Thermal Impact of Saharan Dust over Land. Part I: Simnulation

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  • a Laboratoire de Physique de l'Atmosphère, Université Nationale, Abidjan, Côte d'Ivoire
  • | b Laboratoire d'Optique Atmosphérique, Université des Sciences et Techniques de Lille Flandres Artois, Villeneuve d'Ascq. France
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Abstract

Simulations are carded out to verify a mesoscale model in order to perform sensitivity tests of satellite response to atmospheric dust content. The model chosen is the mesoscale model of Colorado State University with a modified radiation parameterization in order to take atmospheric dust content into account. Downward and upward longwave irradiances are estimated using a 25-interval model. The shortwave pan of the spectrum is processed by a very fast, highly parameterized, single-interval code. Tests using experimental data gathered during the Etude de la Couche Limite Atmosphérique Tropicale Sèche (ECLATS) experiment performed during the 1980 dry season near Niamey (Niger, West Africa) prove that dust content is satisfactorily handled. Three 24-h simulations performed under various meteorological and turbidity conditions show that ground surface energy exchanges are satisfactorily described, so that surface temperature is predicted with a standard deviation of about 1°C. Vertical profiles of computed air temperature and shortwave and longwave irradiances are also realistic.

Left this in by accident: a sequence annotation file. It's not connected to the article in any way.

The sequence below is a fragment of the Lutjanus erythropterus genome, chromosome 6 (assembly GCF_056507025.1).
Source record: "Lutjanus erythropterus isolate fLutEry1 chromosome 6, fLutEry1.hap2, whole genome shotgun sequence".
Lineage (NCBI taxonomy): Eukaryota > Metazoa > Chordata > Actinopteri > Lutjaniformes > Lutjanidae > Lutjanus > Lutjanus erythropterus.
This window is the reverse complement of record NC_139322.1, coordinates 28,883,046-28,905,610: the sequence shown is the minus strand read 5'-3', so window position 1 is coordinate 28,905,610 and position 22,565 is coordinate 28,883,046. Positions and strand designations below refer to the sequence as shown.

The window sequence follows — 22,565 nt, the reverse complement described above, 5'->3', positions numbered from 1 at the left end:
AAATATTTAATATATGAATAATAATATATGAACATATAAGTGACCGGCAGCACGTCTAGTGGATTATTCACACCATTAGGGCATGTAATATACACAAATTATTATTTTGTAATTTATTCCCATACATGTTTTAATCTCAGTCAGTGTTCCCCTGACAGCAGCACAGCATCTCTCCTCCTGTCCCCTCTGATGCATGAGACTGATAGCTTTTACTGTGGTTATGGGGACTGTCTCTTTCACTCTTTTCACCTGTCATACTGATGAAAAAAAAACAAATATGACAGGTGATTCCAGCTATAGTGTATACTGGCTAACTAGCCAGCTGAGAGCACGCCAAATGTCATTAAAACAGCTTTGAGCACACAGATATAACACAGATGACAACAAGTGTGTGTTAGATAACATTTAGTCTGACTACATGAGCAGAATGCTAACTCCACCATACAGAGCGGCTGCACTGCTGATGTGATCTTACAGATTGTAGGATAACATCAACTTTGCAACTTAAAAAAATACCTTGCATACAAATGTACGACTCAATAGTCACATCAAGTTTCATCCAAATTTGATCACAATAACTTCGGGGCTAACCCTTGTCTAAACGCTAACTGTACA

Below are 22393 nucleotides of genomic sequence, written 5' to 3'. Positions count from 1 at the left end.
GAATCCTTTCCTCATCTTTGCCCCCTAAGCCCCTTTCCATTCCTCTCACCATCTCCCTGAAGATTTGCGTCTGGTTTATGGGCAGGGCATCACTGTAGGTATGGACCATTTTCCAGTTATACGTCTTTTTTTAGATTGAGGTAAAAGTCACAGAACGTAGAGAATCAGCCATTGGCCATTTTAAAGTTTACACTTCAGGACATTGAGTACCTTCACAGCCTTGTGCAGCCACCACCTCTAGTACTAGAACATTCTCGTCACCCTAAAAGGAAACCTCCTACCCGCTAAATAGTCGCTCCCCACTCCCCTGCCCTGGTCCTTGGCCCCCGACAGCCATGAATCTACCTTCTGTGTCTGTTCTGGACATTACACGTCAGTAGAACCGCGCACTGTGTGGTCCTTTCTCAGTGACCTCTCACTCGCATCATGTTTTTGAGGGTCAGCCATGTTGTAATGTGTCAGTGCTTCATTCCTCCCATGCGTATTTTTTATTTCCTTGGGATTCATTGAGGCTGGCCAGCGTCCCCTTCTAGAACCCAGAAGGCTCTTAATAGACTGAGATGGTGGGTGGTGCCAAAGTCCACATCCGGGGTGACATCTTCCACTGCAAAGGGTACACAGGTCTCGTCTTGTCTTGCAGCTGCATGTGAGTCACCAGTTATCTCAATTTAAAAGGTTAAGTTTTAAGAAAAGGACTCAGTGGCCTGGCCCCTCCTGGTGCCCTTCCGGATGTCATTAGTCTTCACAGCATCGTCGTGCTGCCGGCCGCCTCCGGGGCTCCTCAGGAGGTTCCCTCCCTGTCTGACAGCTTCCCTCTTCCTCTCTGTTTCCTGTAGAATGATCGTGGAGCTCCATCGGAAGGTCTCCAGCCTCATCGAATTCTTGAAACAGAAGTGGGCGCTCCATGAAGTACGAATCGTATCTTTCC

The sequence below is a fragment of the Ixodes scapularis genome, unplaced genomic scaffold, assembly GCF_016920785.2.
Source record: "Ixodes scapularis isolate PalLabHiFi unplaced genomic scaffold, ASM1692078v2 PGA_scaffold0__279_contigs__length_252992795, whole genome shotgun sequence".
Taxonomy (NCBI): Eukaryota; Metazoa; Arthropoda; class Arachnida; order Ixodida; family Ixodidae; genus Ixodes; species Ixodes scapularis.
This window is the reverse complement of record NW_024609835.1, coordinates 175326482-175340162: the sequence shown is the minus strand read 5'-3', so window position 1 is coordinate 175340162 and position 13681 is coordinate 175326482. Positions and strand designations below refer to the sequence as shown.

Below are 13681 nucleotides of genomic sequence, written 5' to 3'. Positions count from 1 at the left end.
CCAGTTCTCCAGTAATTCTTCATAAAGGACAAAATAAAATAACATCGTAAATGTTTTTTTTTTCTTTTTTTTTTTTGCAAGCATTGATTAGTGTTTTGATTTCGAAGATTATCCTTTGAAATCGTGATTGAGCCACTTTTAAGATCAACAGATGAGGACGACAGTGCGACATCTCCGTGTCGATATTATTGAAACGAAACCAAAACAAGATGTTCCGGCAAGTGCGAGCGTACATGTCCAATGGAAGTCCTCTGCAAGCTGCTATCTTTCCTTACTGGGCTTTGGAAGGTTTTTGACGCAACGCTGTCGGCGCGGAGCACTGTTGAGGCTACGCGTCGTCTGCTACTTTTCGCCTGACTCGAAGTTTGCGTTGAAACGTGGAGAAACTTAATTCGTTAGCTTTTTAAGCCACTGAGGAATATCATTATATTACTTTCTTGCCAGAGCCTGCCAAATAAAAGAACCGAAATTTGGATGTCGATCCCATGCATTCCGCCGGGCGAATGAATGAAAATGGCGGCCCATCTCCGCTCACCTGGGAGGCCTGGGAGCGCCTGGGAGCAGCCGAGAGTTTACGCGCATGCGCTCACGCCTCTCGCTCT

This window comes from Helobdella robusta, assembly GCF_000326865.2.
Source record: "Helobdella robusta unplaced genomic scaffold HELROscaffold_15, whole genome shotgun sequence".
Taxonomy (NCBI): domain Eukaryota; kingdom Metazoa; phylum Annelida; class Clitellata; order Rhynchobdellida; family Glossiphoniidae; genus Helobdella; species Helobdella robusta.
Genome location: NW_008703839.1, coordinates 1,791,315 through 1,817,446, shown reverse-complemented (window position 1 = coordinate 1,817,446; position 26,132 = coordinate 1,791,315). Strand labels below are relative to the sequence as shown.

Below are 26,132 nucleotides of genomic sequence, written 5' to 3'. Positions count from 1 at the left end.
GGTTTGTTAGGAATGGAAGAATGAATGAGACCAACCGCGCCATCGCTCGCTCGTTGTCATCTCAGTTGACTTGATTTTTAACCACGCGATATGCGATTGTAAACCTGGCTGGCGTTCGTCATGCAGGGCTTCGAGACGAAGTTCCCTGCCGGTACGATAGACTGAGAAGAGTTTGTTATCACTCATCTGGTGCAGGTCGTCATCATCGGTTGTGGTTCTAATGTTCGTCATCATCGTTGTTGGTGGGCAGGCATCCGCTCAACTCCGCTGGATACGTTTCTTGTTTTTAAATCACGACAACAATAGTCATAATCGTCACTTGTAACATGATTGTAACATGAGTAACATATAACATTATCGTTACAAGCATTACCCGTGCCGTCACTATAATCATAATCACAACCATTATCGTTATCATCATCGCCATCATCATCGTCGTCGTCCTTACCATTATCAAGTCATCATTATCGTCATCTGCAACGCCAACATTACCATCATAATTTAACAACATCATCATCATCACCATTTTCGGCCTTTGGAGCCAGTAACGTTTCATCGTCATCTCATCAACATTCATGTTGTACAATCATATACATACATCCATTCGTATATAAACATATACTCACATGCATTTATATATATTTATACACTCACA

Abstract

Simulations are carded out to verify a mesoscale model in order to perform sensitivity tests of satellite response to atmospheric dust content. The model chosen is the mesoscale model of Colorado State University with a modified radiation parameterization in order to take atmospheric dust content into account. Downward and upward longwave irradiances are estimated using a 25-interval model. The shortwave pan of the spectrum is processed by a very fast, highly parameterized, single-interval code. Tests using experimental data gathered during the Etude de la Couche Limite Atmosphérique Tropicale Sèche (ECLATS) experiment performed during the 1980 dry season near Niamey (Niger, West Africa) prove that dust content is satisfactorily handled. Three 24-h simulations performed under various meteorological and turbidity conditions show that ground surface energy exchanges are satisfactorily described, so that surface temperature is predicted with a standard deviation of about 1°C. Vertical profiles of computed air temperature and shortwave and longwave irradiances are also realistic.

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